Head to Head: Is Crisis Communication in Crisis?

In this week’s Mumbrella Head to Head, Robyn Sefiani argues that Crisis Communications is not in a crisis. Read Robyn’s observations on crisis communications below:

No, argues Robyn Sefiani, chair and reputation counsel at Sefiani

“No, but it is rapidly evolving and that’s a good thing.

“Organisations are increasingly caught by surprise with members of the public snapping incidents on their smartphones and sharing content and commentary on social media. Fake news spreads like wildfire, driven by a 24-hour news cycle and the power and immediacy of social commentary. And research points to the lack of trust the public has in large organisations.

“In this context, savvy businesses have community managers and/or social listening tools to raise the alert to a trending issue or crisis incident so crisis communicators can swing into action to explain, refute or deal with an incident.

“Despite advances in technology, human judgement is still at the forefront of crisis management decision making and messaging. While the channels by which organisations receive and convey information has driven a new paradigm in crisis communications, the fundamentals still remain:

“Readiness: knowing the risks and planning for their mitigation through a crisis audit and preparedness approach; crafting, re-evaluating and updating the crisis communication plan; testing the plan in a crisis drill exercise with the crisis management team and media-trained spokespeople; ensuring holding statements, communications templates and video are at the ready and saved on a crisis management platform accessible by crisis team members wherever they are in the world; and monitoring social and traditional media and social listening platforms for crisis alerts.

“Response: responding swiftly and authentically direct to the public through social and digital channels as well as to media, authorities and influencers; issuing an apology if warranted; sharing new information as soon as it comes to light; monitoring media and social channels for public sentiment and reaction through the life of the crisis.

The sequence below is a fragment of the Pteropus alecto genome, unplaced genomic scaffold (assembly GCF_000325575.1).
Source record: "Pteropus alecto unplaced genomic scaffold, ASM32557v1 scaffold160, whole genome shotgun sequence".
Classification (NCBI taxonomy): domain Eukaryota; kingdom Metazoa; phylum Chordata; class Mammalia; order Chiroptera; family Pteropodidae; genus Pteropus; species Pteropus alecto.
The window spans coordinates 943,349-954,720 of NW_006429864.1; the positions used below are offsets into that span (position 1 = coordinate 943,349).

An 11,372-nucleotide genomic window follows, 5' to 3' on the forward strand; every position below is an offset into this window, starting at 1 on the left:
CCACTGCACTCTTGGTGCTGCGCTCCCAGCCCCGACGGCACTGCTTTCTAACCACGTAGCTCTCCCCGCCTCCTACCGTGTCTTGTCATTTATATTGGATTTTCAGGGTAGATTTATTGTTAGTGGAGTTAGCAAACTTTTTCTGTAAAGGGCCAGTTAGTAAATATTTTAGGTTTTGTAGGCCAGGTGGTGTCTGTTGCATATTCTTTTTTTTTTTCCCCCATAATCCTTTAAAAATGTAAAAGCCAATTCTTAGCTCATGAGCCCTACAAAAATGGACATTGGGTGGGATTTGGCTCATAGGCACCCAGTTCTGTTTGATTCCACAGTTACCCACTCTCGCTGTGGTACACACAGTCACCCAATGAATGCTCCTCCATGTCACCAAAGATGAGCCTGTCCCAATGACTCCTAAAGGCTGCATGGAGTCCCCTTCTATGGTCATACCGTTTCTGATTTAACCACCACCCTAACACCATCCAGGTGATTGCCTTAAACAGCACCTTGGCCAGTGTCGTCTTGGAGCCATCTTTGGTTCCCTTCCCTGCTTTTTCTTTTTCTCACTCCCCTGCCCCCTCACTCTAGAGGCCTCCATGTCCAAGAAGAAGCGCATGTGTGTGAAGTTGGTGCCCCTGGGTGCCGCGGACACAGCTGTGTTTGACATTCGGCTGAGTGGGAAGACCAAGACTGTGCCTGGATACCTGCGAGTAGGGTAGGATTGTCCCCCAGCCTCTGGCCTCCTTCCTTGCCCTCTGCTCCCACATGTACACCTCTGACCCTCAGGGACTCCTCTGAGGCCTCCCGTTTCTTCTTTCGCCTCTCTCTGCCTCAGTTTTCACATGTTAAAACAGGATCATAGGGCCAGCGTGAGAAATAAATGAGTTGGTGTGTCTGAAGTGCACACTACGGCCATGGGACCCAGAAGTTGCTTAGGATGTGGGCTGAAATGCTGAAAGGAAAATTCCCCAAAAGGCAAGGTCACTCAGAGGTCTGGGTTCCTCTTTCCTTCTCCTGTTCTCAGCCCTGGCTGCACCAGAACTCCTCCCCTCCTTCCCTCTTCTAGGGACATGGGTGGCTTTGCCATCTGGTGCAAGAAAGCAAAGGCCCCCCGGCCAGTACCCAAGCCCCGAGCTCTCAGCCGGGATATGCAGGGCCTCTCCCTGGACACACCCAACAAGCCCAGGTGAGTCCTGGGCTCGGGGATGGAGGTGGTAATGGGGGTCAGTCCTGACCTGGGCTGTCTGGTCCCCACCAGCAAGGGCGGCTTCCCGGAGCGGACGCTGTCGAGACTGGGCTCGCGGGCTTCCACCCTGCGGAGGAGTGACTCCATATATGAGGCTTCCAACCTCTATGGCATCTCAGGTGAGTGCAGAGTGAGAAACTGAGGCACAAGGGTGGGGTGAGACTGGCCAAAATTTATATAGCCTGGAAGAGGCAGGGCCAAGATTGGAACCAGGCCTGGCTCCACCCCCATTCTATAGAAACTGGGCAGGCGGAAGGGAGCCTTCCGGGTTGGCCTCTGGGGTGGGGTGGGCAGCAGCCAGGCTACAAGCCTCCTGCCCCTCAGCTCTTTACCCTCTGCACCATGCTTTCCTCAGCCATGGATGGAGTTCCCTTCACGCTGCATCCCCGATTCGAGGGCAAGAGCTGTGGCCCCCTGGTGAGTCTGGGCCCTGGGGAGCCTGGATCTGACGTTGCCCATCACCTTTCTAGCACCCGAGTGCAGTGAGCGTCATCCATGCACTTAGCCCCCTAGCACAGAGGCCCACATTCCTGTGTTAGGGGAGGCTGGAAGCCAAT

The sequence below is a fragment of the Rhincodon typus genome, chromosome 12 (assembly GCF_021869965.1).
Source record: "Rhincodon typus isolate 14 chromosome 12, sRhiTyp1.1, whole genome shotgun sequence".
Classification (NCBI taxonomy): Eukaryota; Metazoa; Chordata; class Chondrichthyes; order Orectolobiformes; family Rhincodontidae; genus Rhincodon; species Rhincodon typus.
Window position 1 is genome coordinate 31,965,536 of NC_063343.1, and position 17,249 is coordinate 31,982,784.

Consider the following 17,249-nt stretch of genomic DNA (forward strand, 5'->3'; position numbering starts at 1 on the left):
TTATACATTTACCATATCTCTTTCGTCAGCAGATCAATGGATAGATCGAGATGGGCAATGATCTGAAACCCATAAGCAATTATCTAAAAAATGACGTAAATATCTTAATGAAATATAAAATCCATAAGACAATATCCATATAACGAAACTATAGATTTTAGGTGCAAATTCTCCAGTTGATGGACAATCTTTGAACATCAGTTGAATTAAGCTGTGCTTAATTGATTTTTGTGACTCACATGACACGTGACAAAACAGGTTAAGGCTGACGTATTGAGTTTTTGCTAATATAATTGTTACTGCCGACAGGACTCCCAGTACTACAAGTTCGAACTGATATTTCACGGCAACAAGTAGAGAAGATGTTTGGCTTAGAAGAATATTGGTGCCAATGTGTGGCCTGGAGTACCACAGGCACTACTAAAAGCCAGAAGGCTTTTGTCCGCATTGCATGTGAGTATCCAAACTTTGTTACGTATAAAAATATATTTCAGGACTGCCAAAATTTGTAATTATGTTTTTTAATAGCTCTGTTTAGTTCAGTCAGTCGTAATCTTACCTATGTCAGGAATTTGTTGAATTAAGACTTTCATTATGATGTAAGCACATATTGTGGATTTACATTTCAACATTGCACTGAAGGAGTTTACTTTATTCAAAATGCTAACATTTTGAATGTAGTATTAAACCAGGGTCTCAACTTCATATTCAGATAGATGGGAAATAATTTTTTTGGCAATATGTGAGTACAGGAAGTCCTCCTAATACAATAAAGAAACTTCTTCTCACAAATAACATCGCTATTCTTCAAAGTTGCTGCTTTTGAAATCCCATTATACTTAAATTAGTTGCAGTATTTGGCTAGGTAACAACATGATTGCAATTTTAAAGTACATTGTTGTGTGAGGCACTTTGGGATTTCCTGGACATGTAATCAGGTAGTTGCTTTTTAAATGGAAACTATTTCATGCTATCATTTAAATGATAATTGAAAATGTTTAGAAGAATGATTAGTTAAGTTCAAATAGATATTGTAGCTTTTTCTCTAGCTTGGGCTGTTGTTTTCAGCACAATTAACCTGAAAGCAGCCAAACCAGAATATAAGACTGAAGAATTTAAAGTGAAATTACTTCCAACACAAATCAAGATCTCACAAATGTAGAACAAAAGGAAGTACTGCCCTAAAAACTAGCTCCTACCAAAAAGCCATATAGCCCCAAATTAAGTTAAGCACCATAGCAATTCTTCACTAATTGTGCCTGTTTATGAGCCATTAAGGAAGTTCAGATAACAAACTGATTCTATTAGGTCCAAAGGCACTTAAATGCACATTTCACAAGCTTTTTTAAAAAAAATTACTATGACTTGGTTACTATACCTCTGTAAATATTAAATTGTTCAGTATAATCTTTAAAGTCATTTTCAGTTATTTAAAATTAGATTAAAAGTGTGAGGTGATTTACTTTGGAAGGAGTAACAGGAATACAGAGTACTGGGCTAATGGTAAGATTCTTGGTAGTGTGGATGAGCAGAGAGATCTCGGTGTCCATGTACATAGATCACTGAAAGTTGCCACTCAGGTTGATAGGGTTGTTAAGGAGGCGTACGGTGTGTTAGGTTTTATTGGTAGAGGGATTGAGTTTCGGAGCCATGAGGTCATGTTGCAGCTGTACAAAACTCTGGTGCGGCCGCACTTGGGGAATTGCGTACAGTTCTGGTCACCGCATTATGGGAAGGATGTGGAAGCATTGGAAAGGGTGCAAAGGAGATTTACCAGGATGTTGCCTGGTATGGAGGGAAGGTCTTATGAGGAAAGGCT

“Reassurance: taking control of the situation and the messaging; staying on top of the facts and sharing them quickly; being honest, empathetic and authentic; briefing third party experts who may serve as reassuring advocates.

“Recovery: applying the learnings from the crisis incident and communicating these clearly while moving fast to reputation recovery and rebuild. Throughout this phase, measuring social sentiment and conversations to inform recovery communications.

“The majority of recent crises have been driven by bad behaviour and poor culture – be it in the banking and financial services sector, the #metoo movement or significant privacy breaches. Commissioner Haynes’ interim report from the Banking Royal Commission described the unfolding scandal in Australia’s financial services sector as ‘bad behaviour driven by greed’. As a result of these and many other crises, Board members and the C-suite now clearly understand the critical importance of effective crisis communications to protect reputation and company value. Board Risk Committees are expected to ensure the organisation not only has an operational response plan in place and tested, but a crisis communications plan as well.

“A recent example of effective crisis communications was the rapid response to Australia’s needles-in-strawberries crisis, where after the initial incident no-one was injured and harsher new laws for fruit contamination were swiftly introduced by the Federal Government to deter copycat incidents. An organisation presenting its face to the world has to protect and defend its reputation. Try telling a company in crisis that crisis communications is not relevant! The value and relevancy of crisis communications has in fact increased, not diminished.”

The entire article can be accessed here.